An Emerging Generation of Architects in India – Rahul Mehrotra

Polyclinic For the Destitute - Romi Khosla
Photograph: Polyclinic for the Destitute, by Romi Khosla Design Associates.
Original story appears on archello.com website. Link

Mumbai based architect, Rahul Mehrotra curated a list of best architects under 40 years and 15 projects by them. The editorial discusses the emerging trends and future of Indian Architecture. The list includes following architectural firms:

  • sP+a
  • Anangram
  • Serie Architects
  • Arya Architects
  • Mancini Design
  • Romi Khosla Design Studio
  • Hundred Hands
  • BandukSmith Studio
  • SDeG
  • Rooshad Shroff Architecture + Design
  • DCOOP
  • Flying Elephant Studio

Editorial, as it appears on archello.com website:

The sheer quantum of production, the incredible pluralism of ways things are being done and the spectrum of aesthetics that are being constructed is something to be celebrated in India today. Not only is the urban landscape in India changing rapidly but there is also a de-centralization, in terms of the political dynamics as well as investment. Smaller towns are growing and building social and physical infrastructure which is becoming a critical move for India and this is engaging an entire new generation of architects. This collection looks at some of the top under 40 architects representing how we’re adapting. These architects don’t carry the baggage of modernism as an aesthetic of representing nation building and identity through architecture.

The seeming affluence in the country has made architecture an indulgence for the rich and so you see a proliferation of second homes, resorts, restaurants, places of pleasure more generally and projects of that nature – where fetishizing material and detail takes precedent over ideas and more bold spatial experiments. Not in the case of these architects though, who show something out of the ordinary in the face of India’s accelerating changes.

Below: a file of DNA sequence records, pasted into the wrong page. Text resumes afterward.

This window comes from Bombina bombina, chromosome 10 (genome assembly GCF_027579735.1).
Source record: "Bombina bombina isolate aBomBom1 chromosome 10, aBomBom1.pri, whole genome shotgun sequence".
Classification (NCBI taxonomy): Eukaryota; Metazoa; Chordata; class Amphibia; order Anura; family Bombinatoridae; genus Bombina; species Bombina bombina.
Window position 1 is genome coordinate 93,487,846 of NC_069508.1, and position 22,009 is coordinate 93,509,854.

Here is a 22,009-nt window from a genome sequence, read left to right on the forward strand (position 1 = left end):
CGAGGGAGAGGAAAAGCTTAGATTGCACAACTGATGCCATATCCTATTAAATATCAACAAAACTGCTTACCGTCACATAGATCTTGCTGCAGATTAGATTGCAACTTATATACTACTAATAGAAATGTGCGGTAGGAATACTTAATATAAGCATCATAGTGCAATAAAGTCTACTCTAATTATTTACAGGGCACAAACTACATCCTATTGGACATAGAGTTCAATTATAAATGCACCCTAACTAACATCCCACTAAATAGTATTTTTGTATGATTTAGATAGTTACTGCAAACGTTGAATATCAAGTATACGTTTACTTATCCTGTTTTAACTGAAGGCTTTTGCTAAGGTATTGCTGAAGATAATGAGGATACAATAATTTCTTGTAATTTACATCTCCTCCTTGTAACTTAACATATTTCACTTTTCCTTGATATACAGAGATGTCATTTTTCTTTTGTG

RMA Architects have been responding to these transformations by engaging very mindfully with varied constituencies in our work and client base. And also in the process, engaging with research and self-initiated projects for the communities more broadly– often on a voluntary basis. Our project Hathigaon, housing for 100 elephants and their Mahouts (caretakers) in Rajasthan, taps into this – a project sponsored by the government with a minimal budget but great aspirations to create a resourceful solution.

I believe being engaged with real problems on the ground is a good reality check about the location you are working in. Regionalism and local engagement is not just working with local materials and climate, but also a matter of embedding oneself deeply in the social question as well as challenges of a particular locality. We will see a new sensibility evolve – one which is more mindful of a locality and also constructs a new aesthetic for India – an aesthetic that I believe will be highly pluralistic and much more embedded in our cultural landscape.

 

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